The men loved Reckless, and they let her just wander around their camp without being tied up.  She entertained them with the silly things she did, like eating hats and sticking her head inside their tents to get warmed up by the stove.  They fed her barley, sorghum, hay, and rice, but she also liked some very weird things such as cake, Hershey bars, Coca Cola, and beer.  For breakfast, she liked to eat scrambled eggs, shredded wheat, pancakes, and coffee.  If she thought she wasn't getting enough attention, she would also eat things like blankets and poker chips, or she would rummage around in the men's tents to find any kind of yummy goodies that might be there.

Drinking beer with the guys

But when there was a battle, Reckless got serious, and she was very brave.  In March of 1953, there was a huge battle at Outpost Vegas, and it lasted for five days.  During that time, Reckless made trip after trip from the Ammunition Supply Point to the places where the Marines were firing at the enemy.  She had to cross a "no man's land" of rice paddies and go up steep mountains, and all the time there were bombs and machine guns and all sorts of horrible things happening.

Reckless made most of these trips alone, without a soldier with her.  And by the time the five days of fighting were over, she had carried 386 rounds of ammunition, which adds up to more than 9,000 pounds.  She walked over 35 miles, and she was wounded twice, but that didn't stop her.  And besides that, she shielded several Marines who were trapped when they were trying to get to the front lines.  So that's why, after that battle, Reckless was promoted to Sergeant.


When it got to be time for the Marines to leave Korea, they didn't know what to do about Reckless because they didn't want to leave her behind, but the military didn't have any money for transporting a horse.  But then after an article about Reckless was published in the Saturday Evening Post, a cargo line offered to ship the horse home for free.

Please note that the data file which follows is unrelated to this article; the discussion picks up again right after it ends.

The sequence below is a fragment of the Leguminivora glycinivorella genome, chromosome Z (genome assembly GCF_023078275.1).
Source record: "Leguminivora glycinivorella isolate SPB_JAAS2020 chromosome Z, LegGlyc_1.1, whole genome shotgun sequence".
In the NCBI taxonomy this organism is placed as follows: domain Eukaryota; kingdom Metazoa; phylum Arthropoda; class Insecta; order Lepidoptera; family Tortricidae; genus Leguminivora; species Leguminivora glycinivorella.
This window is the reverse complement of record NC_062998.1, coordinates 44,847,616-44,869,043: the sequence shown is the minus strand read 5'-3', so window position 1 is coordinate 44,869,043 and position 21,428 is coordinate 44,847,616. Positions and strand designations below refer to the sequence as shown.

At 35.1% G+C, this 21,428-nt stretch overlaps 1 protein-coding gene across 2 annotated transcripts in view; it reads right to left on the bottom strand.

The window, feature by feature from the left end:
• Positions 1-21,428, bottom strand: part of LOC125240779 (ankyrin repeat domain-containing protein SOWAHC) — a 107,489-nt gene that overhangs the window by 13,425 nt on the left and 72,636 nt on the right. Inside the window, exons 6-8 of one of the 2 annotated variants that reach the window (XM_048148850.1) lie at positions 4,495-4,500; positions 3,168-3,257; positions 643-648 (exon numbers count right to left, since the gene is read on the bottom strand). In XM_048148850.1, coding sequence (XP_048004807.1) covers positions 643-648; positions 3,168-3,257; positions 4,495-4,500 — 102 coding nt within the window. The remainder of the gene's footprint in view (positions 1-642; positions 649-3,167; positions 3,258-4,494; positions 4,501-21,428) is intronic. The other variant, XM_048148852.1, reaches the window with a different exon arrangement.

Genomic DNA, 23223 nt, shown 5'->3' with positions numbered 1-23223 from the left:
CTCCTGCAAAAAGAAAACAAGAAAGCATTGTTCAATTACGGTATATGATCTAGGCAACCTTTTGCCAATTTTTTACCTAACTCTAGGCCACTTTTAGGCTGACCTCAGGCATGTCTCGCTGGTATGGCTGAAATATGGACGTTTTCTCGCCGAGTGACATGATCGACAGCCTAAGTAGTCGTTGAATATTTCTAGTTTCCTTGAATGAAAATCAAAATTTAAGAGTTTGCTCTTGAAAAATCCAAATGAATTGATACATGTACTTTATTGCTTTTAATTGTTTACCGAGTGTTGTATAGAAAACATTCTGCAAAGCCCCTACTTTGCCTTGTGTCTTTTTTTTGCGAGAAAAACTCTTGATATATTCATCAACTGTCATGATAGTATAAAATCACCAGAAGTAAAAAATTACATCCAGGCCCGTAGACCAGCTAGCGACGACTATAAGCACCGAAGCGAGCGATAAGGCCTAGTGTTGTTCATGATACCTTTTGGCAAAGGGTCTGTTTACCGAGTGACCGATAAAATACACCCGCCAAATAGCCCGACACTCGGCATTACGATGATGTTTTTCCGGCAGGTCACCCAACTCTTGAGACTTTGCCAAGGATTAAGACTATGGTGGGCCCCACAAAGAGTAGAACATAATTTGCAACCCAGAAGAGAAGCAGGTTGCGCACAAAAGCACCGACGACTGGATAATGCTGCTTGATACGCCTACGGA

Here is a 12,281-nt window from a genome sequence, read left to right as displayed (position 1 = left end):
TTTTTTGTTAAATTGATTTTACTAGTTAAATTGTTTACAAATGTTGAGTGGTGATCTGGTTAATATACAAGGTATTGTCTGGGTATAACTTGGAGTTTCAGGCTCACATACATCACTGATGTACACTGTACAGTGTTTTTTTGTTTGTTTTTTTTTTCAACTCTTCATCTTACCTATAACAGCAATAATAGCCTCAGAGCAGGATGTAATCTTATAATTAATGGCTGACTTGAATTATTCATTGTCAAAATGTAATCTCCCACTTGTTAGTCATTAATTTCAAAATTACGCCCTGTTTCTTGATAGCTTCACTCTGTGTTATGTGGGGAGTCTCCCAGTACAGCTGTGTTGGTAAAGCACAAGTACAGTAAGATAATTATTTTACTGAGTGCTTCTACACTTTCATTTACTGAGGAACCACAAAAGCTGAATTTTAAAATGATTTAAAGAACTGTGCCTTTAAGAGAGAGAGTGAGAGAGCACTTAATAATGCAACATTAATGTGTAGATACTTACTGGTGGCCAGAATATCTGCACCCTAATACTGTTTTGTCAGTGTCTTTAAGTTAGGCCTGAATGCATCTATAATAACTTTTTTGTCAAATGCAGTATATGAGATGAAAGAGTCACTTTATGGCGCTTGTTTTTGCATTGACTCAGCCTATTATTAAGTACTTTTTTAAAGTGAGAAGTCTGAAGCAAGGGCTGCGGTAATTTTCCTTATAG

Sgt. Reckless arrived in San Francisco on November 10, 1954.  A whole big crowd of people and reporters were there to give her a hero's welcome.  The day she got to America was also the 179th birthday of the Marine Corps, and she was an honored guest at the party.  This meant she got to ride up in an elevator to the 10th floor of a hotel and eat cake with the rest of her unit.

Reckless eating a flower arrangement

After that, Reckless went to live at Camp Pendleton, which is sort of between San Diego and Los Angeles.  She did some publicity for the Marines, and she had four foals.  Two of these were colts, and they were named Dauntless and Fearless.  I don't know what the fillies' names were.

In 1960, Reckless officially retired with the rank of Staff Sergeant.  She was awarded this rank by Gen. Randolph McC Pate, who was the Commandant of the entire Marine Corps.  Which just goes to show how important this little horse was.   She had full military honors and wore a red-and-gold blanket with all her awards on it.

Here's a list of the awards that Staff Sergeant Reckless won:
2 Purple Hearts
Gold Conduct Medal
Presidential Unit Citation with star
National Defense Service Medal
Korean Service Medal
United Nations Service Medal
Republic of Korea Presidential Unit Citation


Reckless was granted full quarters at Camp Pendleton's stable for life.  She never could have anything besides a blanket on her back again.  When her caretaker exercised her, he had to just run alongside her until she got tired.

When she was 19 or 20 years, old in 1968, Reckless suffered a serious injury and had to be put to sleep.  She was buried with full honors behind the stable at Camp Pendleton, but there is no marker where the actual grave is.  On the stable wall, there is a plaque that tells about Reckless.